4 | It was us there, shouting at Cersei

About half way through the agonisingly long scene in which Cersei Lannister – shorn and stripped naked – was paraded in shame through King's Landing. it occured to me that David Benioff and D. B. Weiss were at least in part making a point about us, their insatiable subjects. We sit, don't we, the audience of the internet age, demanding death, sex and shocks from this show, then run to our keyboards to complain when it goes too far and upsets us or not far enough and lets us down. Like the snarling, spitting crowd, we claim to be outraged but show up every week in our millions, hoping to see the Queen's tits.

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The act itself is not without precedent – as well as occurring in the book, public walks of shame occurred regularly in British history – so while it didn't feel as gratuitous or out-of-nowhere as many of the show's more harrowing scenes, I did find my heart going out to the actress involved. It was a brave performance by Lena Headey – even though a body double was used for sections – and the way her regal poise slowly crumbled under the vitriol of the crowd was brilliantly done and perfect for the character and what we've come to know about her after all these seasons.

Powerful though it was, it couldn't paper over the cracks in this storyline completely. When she finally emerged into the sanctuary of the Red Keep and was presented by Qyburn with FrankenMountain (nice to get at least one prediction right, by the way), you realised again how absurd it was that the King's army hadn't been sent to wipe out the Sparrows with their puny sticks the moment they captured the Queen and the Queen's Mother. Tommen crying in his room doesn't explain it, I am afraid – the Crown has too much pride for this to have truly happened.

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5 | Jon Snow really did know nothing

And so, the man we imagined saving the world from White Walkers, becoming Warden of the North and even one day teaming up with Daenerys (he'd have looked good on a dragon) to swoop into King's Landing ended up on his back in some piss-stained corner of Castle Black, stabbed to death by murderers, rapists and the scariest onscreen child since The Omen.

It was the big shock we'd all been waiting for, but none of us expected. And yet, as the camera lifted slowly from Kit Harington's beautiful, dead face, the blood lapping at the snow beneath him, all I could think was: why didn't we see it coming?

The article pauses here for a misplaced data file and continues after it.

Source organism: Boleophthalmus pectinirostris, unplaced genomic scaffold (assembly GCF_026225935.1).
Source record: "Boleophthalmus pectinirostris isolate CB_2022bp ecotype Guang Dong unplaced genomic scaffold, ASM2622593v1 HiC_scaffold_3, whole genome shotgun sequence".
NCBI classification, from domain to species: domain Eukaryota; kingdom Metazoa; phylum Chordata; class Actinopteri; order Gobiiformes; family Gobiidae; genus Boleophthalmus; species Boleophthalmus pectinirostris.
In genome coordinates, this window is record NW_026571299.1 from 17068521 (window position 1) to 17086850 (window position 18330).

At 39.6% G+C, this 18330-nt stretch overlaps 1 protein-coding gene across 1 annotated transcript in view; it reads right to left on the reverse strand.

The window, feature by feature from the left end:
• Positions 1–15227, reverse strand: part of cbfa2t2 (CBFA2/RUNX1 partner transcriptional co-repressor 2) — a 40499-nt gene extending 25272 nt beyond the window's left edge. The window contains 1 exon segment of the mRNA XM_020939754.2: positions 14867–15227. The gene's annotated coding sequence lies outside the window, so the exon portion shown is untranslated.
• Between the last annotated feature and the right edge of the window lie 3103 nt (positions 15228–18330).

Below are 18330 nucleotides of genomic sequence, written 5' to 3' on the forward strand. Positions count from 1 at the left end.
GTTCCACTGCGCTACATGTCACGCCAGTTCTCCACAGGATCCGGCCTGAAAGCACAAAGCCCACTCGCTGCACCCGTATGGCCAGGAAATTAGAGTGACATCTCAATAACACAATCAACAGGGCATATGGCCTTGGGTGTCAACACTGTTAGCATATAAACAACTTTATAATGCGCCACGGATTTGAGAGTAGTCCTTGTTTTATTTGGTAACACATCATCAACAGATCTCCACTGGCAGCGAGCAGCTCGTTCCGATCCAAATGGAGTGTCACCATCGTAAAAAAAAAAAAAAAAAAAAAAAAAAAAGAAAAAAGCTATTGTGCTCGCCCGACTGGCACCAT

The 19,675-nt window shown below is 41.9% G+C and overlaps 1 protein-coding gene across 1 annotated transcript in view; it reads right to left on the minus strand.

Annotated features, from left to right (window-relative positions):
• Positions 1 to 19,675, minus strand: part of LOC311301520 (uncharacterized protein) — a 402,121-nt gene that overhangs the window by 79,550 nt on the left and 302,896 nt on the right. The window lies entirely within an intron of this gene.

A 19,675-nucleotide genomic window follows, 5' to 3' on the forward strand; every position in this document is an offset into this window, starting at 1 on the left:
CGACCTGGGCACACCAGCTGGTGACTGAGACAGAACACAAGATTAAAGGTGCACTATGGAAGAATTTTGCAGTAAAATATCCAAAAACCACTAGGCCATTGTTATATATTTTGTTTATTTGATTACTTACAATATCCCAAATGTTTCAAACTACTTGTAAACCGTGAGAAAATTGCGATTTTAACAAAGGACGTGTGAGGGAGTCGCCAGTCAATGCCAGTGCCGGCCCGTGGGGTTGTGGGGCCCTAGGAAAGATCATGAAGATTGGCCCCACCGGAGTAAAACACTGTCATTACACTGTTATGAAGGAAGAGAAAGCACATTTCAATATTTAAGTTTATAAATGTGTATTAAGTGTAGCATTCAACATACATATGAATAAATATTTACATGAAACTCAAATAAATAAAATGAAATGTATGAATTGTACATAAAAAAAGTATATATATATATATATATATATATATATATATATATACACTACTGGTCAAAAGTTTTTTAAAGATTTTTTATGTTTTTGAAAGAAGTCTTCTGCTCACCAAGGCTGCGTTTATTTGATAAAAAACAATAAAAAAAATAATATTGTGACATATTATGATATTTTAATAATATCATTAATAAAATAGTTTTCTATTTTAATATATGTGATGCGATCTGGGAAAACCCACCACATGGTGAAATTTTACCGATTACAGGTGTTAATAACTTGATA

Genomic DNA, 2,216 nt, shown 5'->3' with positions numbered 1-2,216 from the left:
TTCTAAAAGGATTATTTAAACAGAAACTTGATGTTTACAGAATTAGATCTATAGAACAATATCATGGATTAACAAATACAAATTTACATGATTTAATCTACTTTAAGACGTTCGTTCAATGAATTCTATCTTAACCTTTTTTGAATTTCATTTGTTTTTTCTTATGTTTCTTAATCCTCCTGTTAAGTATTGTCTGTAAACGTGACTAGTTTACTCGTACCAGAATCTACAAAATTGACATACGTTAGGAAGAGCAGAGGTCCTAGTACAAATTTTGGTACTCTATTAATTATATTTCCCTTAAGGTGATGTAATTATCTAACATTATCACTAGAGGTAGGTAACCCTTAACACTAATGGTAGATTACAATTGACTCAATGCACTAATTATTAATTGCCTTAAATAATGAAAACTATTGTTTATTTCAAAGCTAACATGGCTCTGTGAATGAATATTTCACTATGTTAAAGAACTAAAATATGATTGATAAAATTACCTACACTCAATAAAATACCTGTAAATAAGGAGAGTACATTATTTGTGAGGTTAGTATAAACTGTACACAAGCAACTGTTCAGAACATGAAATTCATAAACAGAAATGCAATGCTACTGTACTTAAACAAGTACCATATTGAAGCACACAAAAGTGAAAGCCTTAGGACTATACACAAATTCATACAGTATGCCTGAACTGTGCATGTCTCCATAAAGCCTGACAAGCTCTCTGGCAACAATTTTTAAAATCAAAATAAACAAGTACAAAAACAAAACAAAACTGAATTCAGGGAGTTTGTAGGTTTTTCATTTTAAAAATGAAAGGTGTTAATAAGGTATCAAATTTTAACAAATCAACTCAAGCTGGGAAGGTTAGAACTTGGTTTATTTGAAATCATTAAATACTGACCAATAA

In this show, the most undignified end always awaits the most dignified, and Jon Snow was always too good to live. Like his Father before him, he had too much honour and too little understanding of how dishonourable people think. He saw the big picture – the need for the Wildlings and the Night's Watch to fight together against a greater evil – but not the pettiness right in front of him. His death was a reminder that, even now, five seasons on, we're still hopelessly programmed to believe the good guys will survive. That Game Of Thrones can still provide moments that rip us from the comfort of that narrative is a testament to why it remains the most powerful and – for the medium – important drama on television. 

Other thoughts

– I enjoyed how director David Nutter played with the tension of this being the final episode. The way the camera stayed tight on Brienne as she bore down on Stannis, for example – you half expect Ramsay to jump up behind her and cut her throat.

– A lot of 'Stannis / Jon might still be alive!' chatter going about, particularly in the latter's case as Melisandre and her hit-and-miss Red Magic has just shown up at the Wall. To this I simply cite the lesson of The Hound: there is no maester behind the rock.

– Hearing Jorah say the word 'bantering' felt a bit like hearing my Mum say something 'went viral'. When is that greyscale going to kick in, by the way?

– While Cersei admitting to incest brought her public humiliation and an awful new haircut, Jaime Lannister's confession to the same crime bought him a nice moment with his daughter, Princess Myrcella. Pity it only lasted long enough for Ellaria's poision to kick in, setting up a new Lannister / Martell dust up next season. And here I was thinking that lingering kiss was just an odd custom those crazy, sex-mad Dornish have.

Line of the week

"My Valerian is a bit nasal"
– Ours too Tyrion, ours too.